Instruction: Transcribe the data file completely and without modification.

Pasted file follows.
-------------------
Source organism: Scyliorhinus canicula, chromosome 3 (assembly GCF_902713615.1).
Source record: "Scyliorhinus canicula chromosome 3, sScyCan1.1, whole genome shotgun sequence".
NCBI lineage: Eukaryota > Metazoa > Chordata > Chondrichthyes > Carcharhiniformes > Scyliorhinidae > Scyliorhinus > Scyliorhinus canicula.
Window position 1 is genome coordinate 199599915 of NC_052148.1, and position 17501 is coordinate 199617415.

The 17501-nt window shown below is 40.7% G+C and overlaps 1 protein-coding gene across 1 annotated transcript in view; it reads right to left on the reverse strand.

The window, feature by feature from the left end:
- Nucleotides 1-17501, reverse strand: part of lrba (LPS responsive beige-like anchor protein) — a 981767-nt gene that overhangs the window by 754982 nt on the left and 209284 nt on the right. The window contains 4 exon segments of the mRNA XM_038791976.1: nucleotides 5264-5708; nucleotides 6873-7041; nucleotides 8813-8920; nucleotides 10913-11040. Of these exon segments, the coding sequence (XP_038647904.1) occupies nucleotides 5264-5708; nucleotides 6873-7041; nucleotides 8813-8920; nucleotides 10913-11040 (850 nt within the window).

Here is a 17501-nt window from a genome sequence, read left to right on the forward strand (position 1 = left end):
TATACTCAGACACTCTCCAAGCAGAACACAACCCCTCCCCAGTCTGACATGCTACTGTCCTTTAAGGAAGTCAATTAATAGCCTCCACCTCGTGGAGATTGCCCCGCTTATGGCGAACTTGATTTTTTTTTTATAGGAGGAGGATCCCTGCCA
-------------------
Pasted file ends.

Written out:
Source organism: Scyliorhinus canicula, chromosome 3 (assembly GCF_902713615.1).
Source record: "Scyliorhinus canicula chromosome 3, sScyCan1.1, whole genome shotgun sequence".
NCBI lineage: Eukaryota > Metazoa > Chordata > Chondrichthyes > Carcharhiniformes > Scyliorhinidae > Scyliorhinus > Scyliorhinus canicula.
Window position 1 is genome coordinate 199599915 of NC_052148.1, and position 17501 is coordinate 199617415.

The 17501-nt window shown below is 40.7% G+C and overlaps 1 protein-coding gene across 1 annotated transcript in view; it reads right to left on the reverse strand.

The window, feature by feature from the left end:
- Nucleotides 1-17501, reverse strand: part of lrba (LPS responsive beige-like anchor protein) — a 981767-nt gene that overhangs the window by 754982 nt on the left and 209284 nt on the right. The window contains 4 exon segments of the mRNA XM_038791976.1: nucleotides 5264-5708; nucleotides 6873-7041; nucleotides 8813-8920; nucleotides 10913-11040. Of these exon segments, the coding sequence (XP_038647904.1) occupies nucleotides 5264-5708; nucleotides 6873-7041; nucleotides 8813-8920; nucleotides 10913-11040 (850 nt within the window).

Here is a 17501-nt window from a genome sequence, read left to right on the forward strand (position 1 = left end):
TATACTCAGACACTCTCCAAGCAGAACACAACCCCTCCCCAGTCTGACATGCTACTGTCCTTTAAGGAAGTCAATTAATAGCCTCCACCTCGTGGAGATTGCCCCGCTTATGGCGAACTTGATTTTTTTTTTATAGGAGGAGGATCCCTGCCA